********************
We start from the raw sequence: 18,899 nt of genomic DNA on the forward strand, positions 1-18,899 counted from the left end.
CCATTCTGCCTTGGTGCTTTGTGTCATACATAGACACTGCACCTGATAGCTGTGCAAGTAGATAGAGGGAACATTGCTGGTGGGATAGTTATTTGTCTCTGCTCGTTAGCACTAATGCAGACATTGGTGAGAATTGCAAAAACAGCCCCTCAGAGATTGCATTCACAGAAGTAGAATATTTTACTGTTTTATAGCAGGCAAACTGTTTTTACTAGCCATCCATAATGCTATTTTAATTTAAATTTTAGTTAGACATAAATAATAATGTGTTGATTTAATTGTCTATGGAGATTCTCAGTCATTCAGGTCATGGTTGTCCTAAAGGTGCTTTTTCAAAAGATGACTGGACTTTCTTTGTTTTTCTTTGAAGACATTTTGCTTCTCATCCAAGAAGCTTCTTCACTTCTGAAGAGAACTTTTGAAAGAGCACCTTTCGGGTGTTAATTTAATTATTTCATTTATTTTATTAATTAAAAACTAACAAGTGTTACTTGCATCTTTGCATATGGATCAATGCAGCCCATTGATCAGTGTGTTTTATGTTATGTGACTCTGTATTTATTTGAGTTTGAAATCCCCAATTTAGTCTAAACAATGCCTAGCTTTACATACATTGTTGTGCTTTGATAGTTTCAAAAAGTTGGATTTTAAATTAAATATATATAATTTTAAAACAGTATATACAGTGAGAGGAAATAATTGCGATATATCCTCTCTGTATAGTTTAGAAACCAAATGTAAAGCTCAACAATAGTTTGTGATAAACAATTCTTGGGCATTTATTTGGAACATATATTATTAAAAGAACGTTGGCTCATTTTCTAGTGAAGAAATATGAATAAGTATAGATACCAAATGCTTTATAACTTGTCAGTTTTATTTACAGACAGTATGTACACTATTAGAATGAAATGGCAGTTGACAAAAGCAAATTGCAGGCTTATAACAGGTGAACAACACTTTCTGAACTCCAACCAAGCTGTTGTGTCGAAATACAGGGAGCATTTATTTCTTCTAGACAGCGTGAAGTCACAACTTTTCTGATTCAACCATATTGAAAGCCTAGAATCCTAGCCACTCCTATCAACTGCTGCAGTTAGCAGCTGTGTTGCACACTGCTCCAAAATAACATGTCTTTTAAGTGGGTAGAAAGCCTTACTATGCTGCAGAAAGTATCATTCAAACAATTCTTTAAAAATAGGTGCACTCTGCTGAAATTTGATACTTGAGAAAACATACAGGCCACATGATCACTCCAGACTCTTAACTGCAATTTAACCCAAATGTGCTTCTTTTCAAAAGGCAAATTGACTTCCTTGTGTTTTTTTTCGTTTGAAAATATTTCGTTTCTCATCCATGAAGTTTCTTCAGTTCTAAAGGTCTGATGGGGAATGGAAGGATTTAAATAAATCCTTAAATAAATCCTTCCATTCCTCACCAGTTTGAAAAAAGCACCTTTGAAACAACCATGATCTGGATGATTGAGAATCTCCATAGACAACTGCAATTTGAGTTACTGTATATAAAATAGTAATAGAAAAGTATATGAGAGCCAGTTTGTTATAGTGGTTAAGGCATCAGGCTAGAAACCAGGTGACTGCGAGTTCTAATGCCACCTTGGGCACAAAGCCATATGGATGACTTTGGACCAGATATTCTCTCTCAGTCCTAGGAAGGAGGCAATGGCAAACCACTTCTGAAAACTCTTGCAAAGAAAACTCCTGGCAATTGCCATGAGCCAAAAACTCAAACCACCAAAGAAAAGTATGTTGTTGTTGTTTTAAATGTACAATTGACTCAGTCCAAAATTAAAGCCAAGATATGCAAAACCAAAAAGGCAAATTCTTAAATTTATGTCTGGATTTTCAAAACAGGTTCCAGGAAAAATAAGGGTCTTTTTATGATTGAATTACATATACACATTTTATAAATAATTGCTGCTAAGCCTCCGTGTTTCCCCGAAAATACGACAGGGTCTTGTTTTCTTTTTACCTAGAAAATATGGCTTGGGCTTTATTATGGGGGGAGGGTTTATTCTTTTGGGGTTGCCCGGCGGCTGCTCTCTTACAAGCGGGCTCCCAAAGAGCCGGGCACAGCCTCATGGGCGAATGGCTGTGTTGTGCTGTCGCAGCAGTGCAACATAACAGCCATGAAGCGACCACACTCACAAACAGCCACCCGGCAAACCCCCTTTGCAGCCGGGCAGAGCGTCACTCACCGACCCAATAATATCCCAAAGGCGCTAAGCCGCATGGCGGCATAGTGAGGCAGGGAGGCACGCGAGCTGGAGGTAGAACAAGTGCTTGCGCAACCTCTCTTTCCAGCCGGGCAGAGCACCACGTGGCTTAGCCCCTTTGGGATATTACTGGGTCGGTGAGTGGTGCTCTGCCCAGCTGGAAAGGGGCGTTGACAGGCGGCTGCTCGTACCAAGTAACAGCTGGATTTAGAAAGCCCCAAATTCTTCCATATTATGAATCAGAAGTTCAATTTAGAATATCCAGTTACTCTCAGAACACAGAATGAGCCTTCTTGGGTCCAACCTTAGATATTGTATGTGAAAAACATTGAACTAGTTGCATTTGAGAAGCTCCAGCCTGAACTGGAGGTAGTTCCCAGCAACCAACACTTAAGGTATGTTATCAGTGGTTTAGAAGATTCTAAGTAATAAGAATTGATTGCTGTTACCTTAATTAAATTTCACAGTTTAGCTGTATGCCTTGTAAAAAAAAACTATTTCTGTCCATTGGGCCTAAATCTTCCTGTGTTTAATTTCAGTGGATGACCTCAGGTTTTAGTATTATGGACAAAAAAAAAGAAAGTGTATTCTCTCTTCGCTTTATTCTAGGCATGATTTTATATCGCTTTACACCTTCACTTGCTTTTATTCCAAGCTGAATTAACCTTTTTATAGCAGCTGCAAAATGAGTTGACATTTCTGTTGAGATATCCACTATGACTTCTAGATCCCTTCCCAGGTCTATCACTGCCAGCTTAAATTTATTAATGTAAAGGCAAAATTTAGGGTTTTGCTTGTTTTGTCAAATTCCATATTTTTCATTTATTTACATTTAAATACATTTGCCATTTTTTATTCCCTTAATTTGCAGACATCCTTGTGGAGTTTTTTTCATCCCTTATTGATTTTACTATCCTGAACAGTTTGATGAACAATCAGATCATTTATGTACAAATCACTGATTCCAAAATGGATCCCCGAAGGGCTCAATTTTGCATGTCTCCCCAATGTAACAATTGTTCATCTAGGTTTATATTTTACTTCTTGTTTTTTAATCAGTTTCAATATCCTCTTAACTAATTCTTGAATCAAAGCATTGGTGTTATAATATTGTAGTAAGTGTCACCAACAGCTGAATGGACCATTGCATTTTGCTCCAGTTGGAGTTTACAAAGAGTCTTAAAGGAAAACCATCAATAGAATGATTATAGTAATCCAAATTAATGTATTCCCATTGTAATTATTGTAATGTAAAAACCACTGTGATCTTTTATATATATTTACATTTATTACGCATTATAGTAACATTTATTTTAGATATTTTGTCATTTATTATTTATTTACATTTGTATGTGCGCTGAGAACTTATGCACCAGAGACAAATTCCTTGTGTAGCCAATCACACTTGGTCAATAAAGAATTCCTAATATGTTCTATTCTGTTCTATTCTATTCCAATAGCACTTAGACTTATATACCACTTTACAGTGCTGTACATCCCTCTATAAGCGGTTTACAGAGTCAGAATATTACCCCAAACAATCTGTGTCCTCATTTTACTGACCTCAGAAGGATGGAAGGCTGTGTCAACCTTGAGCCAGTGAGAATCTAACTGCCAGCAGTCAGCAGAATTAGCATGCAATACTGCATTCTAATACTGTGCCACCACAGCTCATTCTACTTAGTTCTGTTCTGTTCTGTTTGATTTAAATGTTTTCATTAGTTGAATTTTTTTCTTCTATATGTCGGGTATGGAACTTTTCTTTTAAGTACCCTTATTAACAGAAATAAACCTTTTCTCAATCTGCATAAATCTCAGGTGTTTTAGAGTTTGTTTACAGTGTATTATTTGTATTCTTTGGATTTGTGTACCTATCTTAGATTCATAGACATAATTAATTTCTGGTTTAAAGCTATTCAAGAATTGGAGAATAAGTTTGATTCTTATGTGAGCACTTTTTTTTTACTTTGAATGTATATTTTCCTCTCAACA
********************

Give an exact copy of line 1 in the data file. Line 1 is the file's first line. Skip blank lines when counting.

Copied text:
We start from the raw sequence: 18,899 nt of genomic DNA on the forward strand, positions 1-18,899 counted from the left end.